Date of Award

2014

Degree Type

Thesis

Degree Name

M.A.

Department

Sociology, Anthropology, and Criminology

First Advisor

John Albanese

Keywords

biological anthropology, critical discourse analysis, forensic anthropology, gender, osteology, sex

Rights

CC BY-NC-ND 4.0

Abstract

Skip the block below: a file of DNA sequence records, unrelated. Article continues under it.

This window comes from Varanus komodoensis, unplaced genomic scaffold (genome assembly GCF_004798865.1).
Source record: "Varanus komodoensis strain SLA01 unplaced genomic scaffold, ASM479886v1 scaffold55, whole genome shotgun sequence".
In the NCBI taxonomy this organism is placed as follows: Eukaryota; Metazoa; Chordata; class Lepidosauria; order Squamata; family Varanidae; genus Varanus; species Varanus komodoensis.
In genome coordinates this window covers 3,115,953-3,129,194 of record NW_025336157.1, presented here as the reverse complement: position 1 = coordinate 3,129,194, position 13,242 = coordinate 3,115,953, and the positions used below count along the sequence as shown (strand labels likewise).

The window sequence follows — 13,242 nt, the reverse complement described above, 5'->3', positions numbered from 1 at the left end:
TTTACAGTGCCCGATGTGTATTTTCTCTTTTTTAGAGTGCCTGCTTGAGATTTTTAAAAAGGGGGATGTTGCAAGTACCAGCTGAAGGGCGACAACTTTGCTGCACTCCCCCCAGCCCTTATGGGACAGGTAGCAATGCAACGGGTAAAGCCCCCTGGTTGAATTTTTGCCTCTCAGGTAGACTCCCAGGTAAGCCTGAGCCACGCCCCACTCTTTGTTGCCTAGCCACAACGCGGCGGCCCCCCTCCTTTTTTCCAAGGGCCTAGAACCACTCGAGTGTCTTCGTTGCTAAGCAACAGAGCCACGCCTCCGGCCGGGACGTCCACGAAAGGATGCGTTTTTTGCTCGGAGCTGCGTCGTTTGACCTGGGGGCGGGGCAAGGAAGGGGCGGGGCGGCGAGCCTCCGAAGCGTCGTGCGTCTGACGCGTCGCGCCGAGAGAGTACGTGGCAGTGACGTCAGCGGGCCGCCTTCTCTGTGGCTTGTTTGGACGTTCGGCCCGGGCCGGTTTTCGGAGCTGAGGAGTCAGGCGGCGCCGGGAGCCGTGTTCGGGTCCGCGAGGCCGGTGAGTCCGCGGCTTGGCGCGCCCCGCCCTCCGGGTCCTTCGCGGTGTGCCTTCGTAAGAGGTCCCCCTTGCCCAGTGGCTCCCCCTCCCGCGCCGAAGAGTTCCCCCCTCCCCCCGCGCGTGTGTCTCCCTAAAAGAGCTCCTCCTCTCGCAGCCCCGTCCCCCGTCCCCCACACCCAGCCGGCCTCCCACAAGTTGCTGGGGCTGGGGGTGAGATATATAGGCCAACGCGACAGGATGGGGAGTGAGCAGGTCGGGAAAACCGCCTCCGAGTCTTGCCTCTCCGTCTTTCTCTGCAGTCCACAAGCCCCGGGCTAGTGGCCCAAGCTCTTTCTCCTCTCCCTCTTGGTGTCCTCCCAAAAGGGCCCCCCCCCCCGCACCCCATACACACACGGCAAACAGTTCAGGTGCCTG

For the forensic anthropologist, the estimation of sex comprises the first step in the process of identification of human skeletal remains. This study employs the use of third-wave and post-structural feminist, and queer theories in order to analyze how processes of inequality interact with our understanding of human biolologies, specifically surrounding the notions of sex and gender, and to assess the impacts of these inequalities on the methodologies and discourses in the discipline. Through the use of critical discourse analysis, I demonstrate how forensic anthropology ideologically conceives of sexual difference in four ways: 1) as reducible to only biology; 2) as natural, a given distinguishable by genotypic and phenotypic traits; 3) as classifiable into binary oppositions, where ambiguity refers to a researcher's degree of certainty and not sex-gender fluidity; and 4) as static and unchanging.

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